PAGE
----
Setting the scope

You can set the scope of Savings Plans to restrict where the savings can be applied. Your options are:

  • Shared
  • Single subscription
  • Management group
  • Single resource group

Reporting

Microsoft have provided information to help with reporting and cost analysis including how to identify wasted spend and how to access the CSV files here.

To get this, and more, in your inbox each month – sign up to my newsletter here!

Further Reading

Microsoft announcement

Azure Savings Plans document hub

Manage Savings Plans

Microsoft Intelligent Data Platform


At Microsoft Build 2022, they have introduced us to the new Intelligent Data Platform.

They say this will help in “removing points of friction between your databases and analytics systems while automatically mapping and governing your full data estate” and allow developers/organisations to “Focus on building innovative apps—and spend less time managing your data“.

Is it a new product?

No – instead it’s a collection of existing products that MS position as forming a better, cohesive eco-system for organisations. Those products are:

  • Azure SQL
  • Azure Cosmos DB
  • SQL Server 2022
  • Azure Arc
  • Azure Synapse Analytics
  • Power BI
  • Azure Machine Learning
  • Microsoft Purview

The latter enabling comprehensive governance of data across all these different locations, products, and use cases.

For many organisations across a variety of verticals, data is the key to success. However, given the increasing regulatory pressures and growing threat of cyber attacks – not managing that data effectively can be one of the largest risks a business faces. The dual concept of helping organisations better connect their data to extract more useful insights more quickly AND securing all that data will surely seem a particularly attractive offering for a lot of customers. Several other organisations, including Amazon and Google, are heavily focusing on data too – it’s the next frontier for winning/losing customers in many ways – and I’m sure Microsoft will continue to enhance this area of their business. I’m also sure they will be selling this concept, and the underlying products, heavily during renewals and customer briefings etc.

Further Reading

Intelligent Data Platform page

Microsoft IDP announcement

Microsoft Financial Results: Q3 FY22


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Microsoft’s financial results for Q3 FY22 (Jan – Mar 22) are in and, once again, they’re showing strong growth in all their key focus areas. They also listed several big name customers that they’re working with including:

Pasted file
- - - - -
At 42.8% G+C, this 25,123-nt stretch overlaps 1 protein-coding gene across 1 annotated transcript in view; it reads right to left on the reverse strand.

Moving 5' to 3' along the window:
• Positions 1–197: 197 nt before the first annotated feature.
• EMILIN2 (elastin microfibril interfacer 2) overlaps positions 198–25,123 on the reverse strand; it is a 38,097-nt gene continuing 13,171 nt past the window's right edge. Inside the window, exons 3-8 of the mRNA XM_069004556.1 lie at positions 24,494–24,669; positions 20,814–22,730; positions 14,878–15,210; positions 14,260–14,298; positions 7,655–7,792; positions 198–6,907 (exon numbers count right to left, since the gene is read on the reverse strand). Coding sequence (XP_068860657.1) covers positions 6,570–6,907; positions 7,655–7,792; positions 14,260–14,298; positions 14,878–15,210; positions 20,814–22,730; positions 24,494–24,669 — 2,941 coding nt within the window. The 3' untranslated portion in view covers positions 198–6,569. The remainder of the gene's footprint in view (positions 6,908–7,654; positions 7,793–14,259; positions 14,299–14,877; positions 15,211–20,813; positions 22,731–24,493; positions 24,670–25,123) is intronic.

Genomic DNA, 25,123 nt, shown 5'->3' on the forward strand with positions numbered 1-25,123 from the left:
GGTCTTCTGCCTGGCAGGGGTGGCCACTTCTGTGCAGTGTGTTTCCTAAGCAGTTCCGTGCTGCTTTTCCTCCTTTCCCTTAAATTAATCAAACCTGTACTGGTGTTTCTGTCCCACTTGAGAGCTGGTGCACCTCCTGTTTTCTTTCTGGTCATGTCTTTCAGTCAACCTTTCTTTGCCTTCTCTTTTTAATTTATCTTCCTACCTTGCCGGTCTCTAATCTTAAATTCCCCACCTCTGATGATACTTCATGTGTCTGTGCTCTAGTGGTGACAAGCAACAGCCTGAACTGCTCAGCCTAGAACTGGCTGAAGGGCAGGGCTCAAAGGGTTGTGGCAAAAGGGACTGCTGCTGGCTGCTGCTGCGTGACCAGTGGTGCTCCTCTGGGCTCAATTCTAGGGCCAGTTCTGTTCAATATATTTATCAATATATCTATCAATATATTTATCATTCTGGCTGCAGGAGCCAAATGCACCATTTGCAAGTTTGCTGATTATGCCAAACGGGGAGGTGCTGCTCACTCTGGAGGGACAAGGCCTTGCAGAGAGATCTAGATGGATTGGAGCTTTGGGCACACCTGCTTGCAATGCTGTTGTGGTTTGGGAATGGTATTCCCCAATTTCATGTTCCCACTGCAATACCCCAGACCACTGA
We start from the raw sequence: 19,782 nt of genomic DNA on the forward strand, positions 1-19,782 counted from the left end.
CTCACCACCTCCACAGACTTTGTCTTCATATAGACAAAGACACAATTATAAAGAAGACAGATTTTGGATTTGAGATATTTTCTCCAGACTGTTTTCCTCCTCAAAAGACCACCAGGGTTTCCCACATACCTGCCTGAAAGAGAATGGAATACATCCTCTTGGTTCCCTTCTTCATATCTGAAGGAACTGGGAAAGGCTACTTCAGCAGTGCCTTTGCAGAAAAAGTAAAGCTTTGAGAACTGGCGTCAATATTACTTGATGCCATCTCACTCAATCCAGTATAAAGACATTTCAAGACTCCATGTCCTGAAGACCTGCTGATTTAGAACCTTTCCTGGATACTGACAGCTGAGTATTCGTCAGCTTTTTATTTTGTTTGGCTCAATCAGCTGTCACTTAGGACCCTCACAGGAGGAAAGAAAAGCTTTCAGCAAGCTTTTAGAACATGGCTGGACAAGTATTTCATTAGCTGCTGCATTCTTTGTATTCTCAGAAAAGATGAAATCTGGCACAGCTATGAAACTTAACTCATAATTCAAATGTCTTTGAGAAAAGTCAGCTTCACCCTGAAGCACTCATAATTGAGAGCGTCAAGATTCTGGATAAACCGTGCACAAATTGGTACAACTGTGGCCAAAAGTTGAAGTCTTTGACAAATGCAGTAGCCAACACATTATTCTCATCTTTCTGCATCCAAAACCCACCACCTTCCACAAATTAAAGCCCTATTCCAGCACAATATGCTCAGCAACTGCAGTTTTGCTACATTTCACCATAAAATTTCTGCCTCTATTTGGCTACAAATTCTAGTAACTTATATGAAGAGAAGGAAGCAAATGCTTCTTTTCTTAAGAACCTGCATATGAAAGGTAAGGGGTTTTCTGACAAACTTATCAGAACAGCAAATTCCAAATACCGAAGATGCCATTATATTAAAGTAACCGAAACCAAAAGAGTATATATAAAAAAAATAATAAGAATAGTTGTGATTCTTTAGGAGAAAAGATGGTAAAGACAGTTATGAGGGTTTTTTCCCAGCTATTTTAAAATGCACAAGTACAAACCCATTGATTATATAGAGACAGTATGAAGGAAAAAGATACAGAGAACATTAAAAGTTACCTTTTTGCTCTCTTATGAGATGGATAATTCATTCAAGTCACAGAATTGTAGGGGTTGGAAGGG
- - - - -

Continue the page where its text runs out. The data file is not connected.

• Bridgestone
  • Lufthansa
  • Fujitsu
  • Woolworths
  • Cracker Barrel
  • Heineken

and called out Boeing, Heinz, and Westpac among customers making “strategic” Azure commitments.

Satya Nadella always hits us with a good quote during the earnings call and this quarter’s was:

“The last two years have proven that every organization needs a digital fabric that connects the entire organization”

Let’s take a look at some of the numbers:

Overall

Revenue = $49.4 billion – up 18%

Operating income = $20.4 billion – up 19%

Really strong top line numbers as always – remember, this is for just 3 months!

Productivity & Business Processes

Revenue = $15.8 billion – up 17%

  • Office 365 Commercial up 17%
  • Dynamics 365 up 35%
  • LinkedIn up 35%

Microsoft saw growth in SMB and frontline SKUs as well as increase in Revenue Per User – a key SaaS metric.

Office on-prem revenue was down 28%, continuing the downwards trend that we’ve been seeing for a couple of years now. It was noted as well that the end of Open Licensing has caused a drop in transactional license sales during the last quarter.

Intelligent Cloud

Revenue = $19.1 billion – up 26%

  • Azure (and other cloud services) up 46%
  • Server products up 5%

Another strong showing from Azure…with the number of $100 million Azure deals more than doubling over the previous year.

The server products increase includes Window Server & SQL Server in hybrid use cases (as well as Nuance) and again Microsoft mentioned the impact of Open Licensing’s end.

What else did we learn?

  • Satya Nadella once again called out the performance of Cosmos DB, with 100%+ YoY growth for 3 quarters in a row.
  • Power Platform, as a family, was up 72% year on year.
  • Microsoft Viva has over 10 million monthly active users.

Overall this is another great performance from Microsoft, giving them good momentum as they move into their Q4 (April – June) which is always a busy time of year. It will be interesting to see the full FY results in July for sure!

Microsoft Defender for Cloud pricing


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Microsoft Defender for Cloud is a relatively new product name – created through a combination of “Azure Defender” and “Azure Security Center” – and is Microsoft’s solution for “cloud security posture management” (CSPM) and “cloud workload protection” (CWP).

It works not only in Azure but also Amazon AWS and Google GCP and hybrid scenarios via Azure Arc.

Licensing & Pricing

The main thing to understand is that Microsoft Defender for Cloud isn’t one thing, it is an umbrella for several separate products that all have their own costs.

Resource TypePrice
Microsoft Defender for Servers Plan 1£0.006/Server/hour
Microsoft Defender for Servers Plan 2£0.016/Server/hour
Included data – 500 MB/day